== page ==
12 smart ways to get your baby to sleep

Need some fresh ideas? Our bubba bed­time hacks and ex­pert tips could be just what you need

Mother & Baby (Australia) - - Contents -

Ex­pert tips for bliss­ful bed­times

FOR NEW­BORNS

Try the mod­ern swad­dle. Safe sleep­ing ex­perts at Red Nose (pre­vi­ously SIDS and Kids) rec­om­mend a sleep­ing bag with a fit­ted neck and arm­holes. The Gro Com­pany 'Boats' Orla Kiely travel Grobag, from $64.95

CLUS­TER BREAST­FEED

Breast-fed ba­bies can often sleep bet­ter. “In the lat­ter part of the day, breast­milk con­tains high lev­els of the hor­mone tryp­to­phan,” says An­drea Grace, a chil­dren’s sleep spe­cial­ist. ”Tryp­to­phan aids the pro­duc­tion of the sleep hor­mone mela­tonin. Mums who breast­feed should clus­ter feed in the run-up to bed­time, to fill baby up and en­cour­age the pro­duc­tion of sleep hor­mones.”

HOLD HIM A NEW WAY

Sleep con­sul­tant Tina South­wood rec­om­mends the ‘tiger in the tree’ hold, where you lay your baby on her tummy along your fore­arm (with your palm fac­ing up­ward), so that her chin is rest­ing in the crook of your arm. “I do this on my left side, so my right hand is free to stroke her back,” she says. “Colicky ba­bies re­ally like this but all ba­bies seem to find it sooth­ing and many fall asleep quickly in this po­si­tion.”

BACK­GROUND NOISE IS OKAY

“In my ex­pe­ri­ence, light and noise doesn’t bother new­born ba­bies that much,” says Tina. “It’s at around four to six weeks of age that those things start to make a dif­fer­ence. New­born ba­bies can sleep through any­thing, so don’t worry too much about other chil­dren play­ing or peo­ple ring­ing the door­bell.”

GIVE WHITE NOISE A GO

“Ewan the Dream Sheep is amaz­ing, but you need to use him from quite early on,” says Tina. This cute lit­tle fel­low plays ac­tual record­ings of heart­beats and noises that bubs hear in the womb and can be hung next to the cot. Sweet Dream­ers Ewan the Dream Sheep, $69.95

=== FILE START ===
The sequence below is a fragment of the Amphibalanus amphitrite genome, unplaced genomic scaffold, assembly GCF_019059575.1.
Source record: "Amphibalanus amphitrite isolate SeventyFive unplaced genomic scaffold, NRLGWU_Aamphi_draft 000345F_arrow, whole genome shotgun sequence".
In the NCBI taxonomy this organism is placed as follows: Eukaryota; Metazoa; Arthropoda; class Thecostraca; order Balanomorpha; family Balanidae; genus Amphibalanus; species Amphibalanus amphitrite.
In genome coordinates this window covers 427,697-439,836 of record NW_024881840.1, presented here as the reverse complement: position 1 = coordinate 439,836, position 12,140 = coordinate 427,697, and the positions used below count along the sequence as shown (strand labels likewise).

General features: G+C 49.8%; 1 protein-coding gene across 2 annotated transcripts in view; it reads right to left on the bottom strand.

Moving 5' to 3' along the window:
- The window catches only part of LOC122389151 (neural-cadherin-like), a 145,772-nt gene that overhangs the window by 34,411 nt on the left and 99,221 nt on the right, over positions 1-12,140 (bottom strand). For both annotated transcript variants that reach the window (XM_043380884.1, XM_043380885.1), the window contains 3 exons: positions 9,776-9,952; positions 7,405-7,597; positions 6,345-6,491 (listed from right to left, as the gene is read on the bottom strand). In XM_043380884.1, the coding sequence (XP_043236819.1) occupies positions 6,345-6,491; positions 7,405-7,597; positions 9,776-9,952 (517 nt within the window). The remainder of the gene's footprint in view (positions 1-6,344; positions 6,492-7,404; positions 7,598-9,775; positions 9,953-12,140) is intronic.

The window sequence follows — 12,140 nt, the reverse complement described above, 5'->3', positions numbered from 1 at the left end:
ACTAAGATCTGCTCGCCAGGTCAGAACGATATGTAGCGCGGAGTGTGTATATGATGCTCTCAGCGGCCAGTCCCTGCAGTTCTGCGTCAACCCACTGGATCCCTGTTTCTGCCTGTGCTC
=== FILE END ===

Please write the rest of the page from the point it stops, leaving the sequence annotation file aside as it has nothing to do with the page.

LEARN TO NOSE STROKE

“Try hold­ing him close and stroking gen­tly from his fore­head down to his nose," says Lisa Clegg, au­thor of The Bliss­ful Baby

Ex­pert ($29.95, Ver­mil­ion). “This gen­er­ally gets him to close his eyes but if he doesn’t, I’d gen­tly cover his eyes with my fingers.”

FROM 3 MONTHS TRY BABY WHIS­PER­ING

“Whis­per ‘I want you to go to sleep now’ in baby’s ear when you are about to put him down,” says early child­hood nurse Claire Read. “Al­though they won’t un­der­stand it at first, it’s amaz­ing what ba­bies do un­der­stand and they will soon as­so­ciate these words with bed­time.”

DOWN­LOAD AN APP

So, your baby is wak­ing up more often at 12 weeks than six? Don’t panic. “It may be due to teething, a cold, want­ing to prac­tise a new skill or a de­vel­op­men­tal burst,” says

Mums who breast­feed should clus­ter feed in the run-up to bed­time, to fill baby up and en­cour­age the pro­duc­tion of sleep hor­mones.

Dr Emma Svan­berg, a clin­i­cal psy­chol­o­gist who spe­cialises in mums and bubs. “The Won­der Weeks app (iTunes and Google Play, $1.99) is great to pre­pare your­self for sleep­less and fussy pe­ri­ods.” It's a cal­en­dar that helps you track your baby's men­tal de­vel­op­ment, in­clud­ing times of rapid growth, which can af­fect sleep, ap­petite, cling­ness and crank­i­ness.

READ THEM THE SAME BOOK

Yep, even if it drives you crazy. “When you take the baby into where they are go­ing to sleep, it pays to read the same book ev­ery night,” says Claire. “It be­comes part of the rou­tine and he knows what is go­ing to hap­pen next.”

BE SCREEN AWARE

“A study fol­low­ing more than 1800 chil­dren from six months to nearly age eight, found a small but con­sis­tent as­so­ci­a­tion be­tween TV view­ing and shorter sleep du­ra­tion, even if the child isn’t watch­ing the screen but is just in the same room,” says Emma. So, if you’re about to re­lax with a box set and your baby is close by in his bassinet, it might be time for a re­think.

FROM 6 MONTHS LEAVE THE ROOM

It helps if your baby learns to fall asleep with­out hav­ing you in the room. “Ba­bies wake up nat­u­rally ev­ery hour and a half or so. If you are next to your baby as he falls asleep, he will ex­pect you to still be there when he wakes up later,” says An­drea.

IS HE CRY­ING FOR A REA­SON?

“A baby cries when he needs at­ten­tion," says Emma. “Con­trolled cry­ing may teach your child to go to sleep alone, but he may not have learned to soothe him­self. He has sim­ply learned to stop ask­ing for at­ten­tion.”

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